LONDON — Scientists are 99.999 percent sure, in their most conservative estimate, that remains found in 2012 belong to King Richard III. These results, published Tuesday in Nature Communications, put a 529-year-old cold case to rest – all thanks to some intense genetic detective work.

The British royal died in battle in 1485. But while he would be immortalized in his namesake Shakespeare play, King Richard III was buried without fanfare. The church that marked his grave had long since been demolished when researchers went looking for it in 2012, and pinpointing its former location took some investigating. But when they finally tracked down Greyfriars Church, its foundation – and by extension, the body of a king – turned out to be under a modern-day parking lot.

Richard III’s skeleton was exhumed soon after and tentatively identified based on its age, battle wounds and signs of scoliosis – from which the king is believed to have suffered, based on historical descriptions. But to get a more certain identification, researchers needed to look at the skeleton’s DNA.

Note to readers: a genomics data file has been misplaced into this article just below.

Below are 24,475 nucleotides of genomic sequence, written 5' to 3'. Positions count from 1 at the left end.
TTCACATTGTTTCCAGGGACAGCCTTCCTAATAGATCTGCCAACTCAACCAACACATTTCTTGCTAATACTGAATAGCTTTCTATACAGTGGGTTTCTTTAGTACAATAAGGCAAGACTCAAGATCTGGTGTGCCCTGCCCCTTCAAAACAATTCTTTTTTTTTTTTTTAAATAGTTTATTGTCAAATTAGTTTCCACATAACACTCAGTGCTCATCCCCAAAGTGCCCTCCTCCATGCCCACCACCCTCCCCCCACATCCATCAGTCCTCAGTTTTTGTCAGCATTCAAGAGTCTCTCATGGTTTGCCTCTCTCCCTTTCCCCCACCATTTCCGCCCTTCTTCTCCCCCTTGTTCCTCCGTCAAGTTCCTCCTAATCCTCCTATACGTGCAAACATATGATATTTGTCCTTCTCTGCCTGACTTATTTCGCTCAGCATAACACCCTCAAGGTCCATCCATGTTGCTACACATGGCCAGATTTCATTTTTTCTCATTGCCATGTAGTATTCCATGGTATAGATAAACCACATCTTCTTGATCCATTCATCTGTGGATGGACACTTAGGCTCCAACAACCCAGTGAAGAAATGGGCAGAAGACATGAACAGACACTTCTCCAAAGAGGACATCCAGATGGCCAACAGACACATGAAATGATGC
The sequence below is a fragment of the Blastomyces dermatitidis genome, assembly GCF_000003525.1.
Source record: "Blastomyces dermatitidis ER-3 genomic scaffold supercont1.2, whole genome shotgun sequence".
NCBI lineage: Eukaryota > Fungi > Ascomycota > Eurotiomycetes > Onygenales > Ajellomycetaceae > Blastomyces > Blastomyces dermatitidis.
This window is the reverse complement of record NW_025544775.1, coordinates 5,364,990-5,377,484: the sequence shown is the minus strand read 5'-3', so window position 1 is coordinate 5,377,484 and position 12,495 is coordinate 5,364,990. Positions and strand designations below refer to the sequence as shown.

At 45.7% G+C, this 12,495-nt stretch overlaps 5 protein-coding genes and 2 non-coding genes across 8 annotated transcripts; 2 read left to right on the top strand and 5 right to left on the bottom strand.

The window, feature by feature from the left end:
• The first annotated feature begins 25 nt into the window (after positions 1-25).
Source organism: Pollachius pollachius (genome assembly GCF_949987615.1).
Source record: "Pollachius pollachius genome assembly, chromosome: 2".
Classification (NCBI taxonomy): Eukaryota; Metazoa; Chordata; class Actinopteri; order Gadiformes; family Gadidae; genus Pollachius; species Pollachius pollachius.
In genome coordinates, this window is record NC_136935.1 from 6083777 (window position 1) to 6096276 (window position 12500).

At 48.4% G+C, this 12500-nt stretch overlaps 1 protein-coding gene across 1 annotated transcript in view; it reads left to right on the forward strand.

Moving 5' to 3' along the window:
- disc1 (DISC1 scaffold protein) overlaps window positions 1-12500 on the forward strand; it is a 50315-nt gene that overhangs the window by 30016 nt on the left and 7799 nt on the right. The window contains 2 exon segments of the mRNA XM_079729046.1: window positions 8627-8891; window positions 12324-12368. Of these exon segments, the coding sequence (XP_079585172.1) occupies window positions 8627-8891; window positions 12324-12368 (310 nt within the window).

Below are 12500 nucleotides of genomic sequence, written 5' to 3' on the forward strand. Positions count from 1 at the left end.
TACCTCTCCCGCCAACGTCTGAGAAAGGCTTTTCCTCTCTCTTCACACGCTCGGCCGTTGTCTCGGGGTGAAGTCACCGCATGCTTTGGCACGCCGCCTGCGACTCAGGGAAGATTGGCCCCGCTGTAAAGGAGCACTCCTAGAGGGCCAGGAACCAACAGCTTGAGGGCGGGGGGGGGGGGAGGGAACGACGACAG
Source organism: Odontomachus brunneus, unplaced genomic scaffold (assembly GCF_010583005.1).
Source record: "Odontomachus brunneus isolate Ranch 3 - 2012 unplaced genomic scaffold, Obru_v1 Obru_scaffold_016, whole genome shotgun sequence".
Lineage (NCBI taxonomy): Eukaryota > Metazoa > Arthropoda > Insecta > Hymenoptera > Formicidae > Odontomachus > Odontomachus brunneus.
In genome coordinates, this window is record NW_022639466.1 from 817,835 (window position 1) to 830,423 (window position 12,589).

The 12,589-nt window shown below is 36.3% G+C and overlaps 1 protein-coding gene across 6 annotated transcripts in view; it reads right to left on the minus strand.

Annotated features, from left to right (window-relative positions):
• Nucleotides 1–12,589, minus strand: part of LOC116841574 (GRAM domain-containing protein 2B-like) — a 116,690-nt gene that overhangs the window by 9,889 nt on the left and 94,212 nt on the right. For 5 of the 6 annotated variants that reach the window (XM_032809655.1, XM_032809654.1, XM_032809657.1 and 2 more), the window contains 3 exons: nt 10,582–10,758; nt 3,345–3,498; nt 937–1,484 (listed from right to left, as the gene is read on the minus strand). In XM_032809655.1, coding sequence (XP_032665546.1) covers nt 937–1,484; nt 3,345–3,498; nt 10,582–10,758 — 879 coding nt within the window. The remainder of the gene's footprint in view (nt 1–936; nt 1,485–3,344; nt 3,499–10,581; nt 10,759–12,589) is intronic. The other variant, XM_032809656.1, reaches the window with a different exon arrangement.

“Ancient DNA is far more difficult to work with,” lead study author Turi King, a geneticist at the University of Leicester, said.

King and her colleagues tracked down living relatives of the king and analyzed their genetic makeup, checking up and down the lines of inheritance to see whether the centuries-old skeleton fit into the family tree.

The combination of circumstances – someone with this particular DNA, who showed signs of scoliosis and died in battle at the same time and location as the king – means that there’s less than a one in 100,000 chance that the bones belong to someone else.

“The evidence is overwhelming,” King said.